It inhibits survival, proliferation, migration, and tube formation of cultured vascular endothelial cells, and it rapidly localizes to the cell surface, penetrates the cell membrane, and accumulates in the intracellular space. These events may explain the specific interactions between parstatin and signaling mediated by VEGF and FGF2. Pretreatment of endothelial cells with parstatin blocked the activation of Erk1/2 stimulated by either VEGF or FGF2 but had no effect on epidermal growth factor (EGF)- and heparin-binding EGF-driven mitogenic responses. Therefore, combined blockage of VEGF and FGF2 receptor signaling by parstatin may provide greater efficacy for the treatment of ocular neovascularization than does targeting VEGF alone. The precise molecular targets that mediate these cellular effects of parstatin are under investigation. Furthermore, parstatin has been shown to promote cell cycle arrest and apoptosis in endothelial cells through a mechanism involving, at least in part, the activation of caspase-3.8
However, we have no evidence whether parstatin functions in the same way in animal models of neovascularization. We are planning to perform apoptosis experiments in an oxygen-induced retinal neovascularization model to investigate this issue.
In addition, parstatin is likely to suppress ocular neovascularization through the inhibition of ocular inflammation. Because inflammatory cells play an essential role in the formation of choroidal and retinal neovascularization, the prevention of inflammatory cell recruitment and infiltration into ocular tissues may ameliorate the development of ocular neovascularization.12,36–38
During inflammation, leukocytes are recruited to the retina in a cascade-like fashion, starting with rolling, followed by firm adhesion and extravasation.39,40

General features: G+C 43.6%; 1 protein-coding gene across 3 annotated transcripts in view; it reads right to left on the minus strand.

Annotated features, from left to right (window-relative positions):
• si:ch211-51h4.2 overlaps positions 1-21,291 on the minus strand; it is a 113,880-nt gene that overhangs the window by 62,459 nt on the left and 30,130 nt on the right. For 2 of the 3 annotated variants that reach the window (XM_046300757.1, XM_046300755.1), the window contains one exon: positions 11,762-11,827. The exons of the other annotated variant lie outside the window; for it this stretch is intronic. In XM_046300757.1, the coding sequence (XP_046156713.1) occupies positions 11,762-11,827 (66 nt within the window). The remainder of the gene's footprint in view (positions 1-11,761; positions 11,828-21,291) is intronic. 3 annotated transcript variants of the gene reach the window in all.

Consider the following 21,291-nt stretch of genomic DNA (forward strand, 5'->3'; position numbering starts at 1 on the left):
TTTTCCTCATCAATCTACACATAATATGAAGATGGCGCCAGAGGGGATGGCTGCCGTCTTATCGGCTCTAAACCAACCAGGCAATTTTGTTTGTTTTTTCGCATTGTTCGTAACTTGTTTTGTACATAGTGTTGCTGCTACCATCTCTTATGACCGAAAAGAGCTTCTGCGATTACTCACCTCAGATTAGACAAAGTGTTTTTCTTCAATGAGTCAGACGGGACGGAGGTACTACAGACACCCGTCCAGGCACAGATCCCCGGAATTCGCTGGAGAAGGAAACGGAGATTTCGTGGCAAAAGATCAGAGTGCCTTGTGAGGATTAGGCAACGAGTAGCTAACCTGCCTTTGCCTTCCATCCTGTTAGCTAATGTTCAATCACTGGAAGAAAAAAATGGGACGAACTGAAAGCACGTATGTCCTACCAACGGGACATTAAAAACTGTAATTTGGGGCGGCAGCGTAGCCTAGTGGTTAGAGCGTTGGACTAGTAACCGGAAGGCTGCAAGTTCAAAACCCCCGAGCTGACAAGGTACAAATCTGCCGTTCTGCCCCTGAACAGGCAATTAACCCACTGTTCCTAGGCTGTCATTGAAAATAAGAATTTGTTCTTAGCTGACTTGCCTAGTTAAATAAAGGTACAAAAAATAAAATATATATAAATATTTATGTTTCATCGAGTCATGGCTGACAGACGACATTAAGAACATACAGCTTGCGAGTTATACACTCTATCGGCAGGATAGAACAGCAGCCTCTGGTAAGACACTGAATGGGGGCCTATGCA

We have shown in the present study that intraocular injection of parstatin significantly reduced VEGF-induced leukocyte influx into the retina. Furthermore, we found that the application of parstatin markedly reduced the number of inflammatory cells in rat corneas after chemical cauterization. Given that the development of new blood vessels toward the area of the burn is closely associated with increased inflammatory cells within the cornea,17
our findings suggest that the inhibition of corneal neovascularization by parstatin may be due, at least in part, to the suppression of inflammatory cell recruitment.
In conclusion, in this study we evaluated the pharmacologic efficacy of parstatin for inhibiting ocular neovascularization induced in three well-established animal models. We demonstrated that parstatin effectively suppresses retinal, choroidal, and corneal neovascularization and reduces inflammatory cell recruitment to the ocular lesions. These findings suggest that parstatin may represent a novel attractive and potent therapeutic strategy in the treatment of ocular neovascular and inflammatory diseases.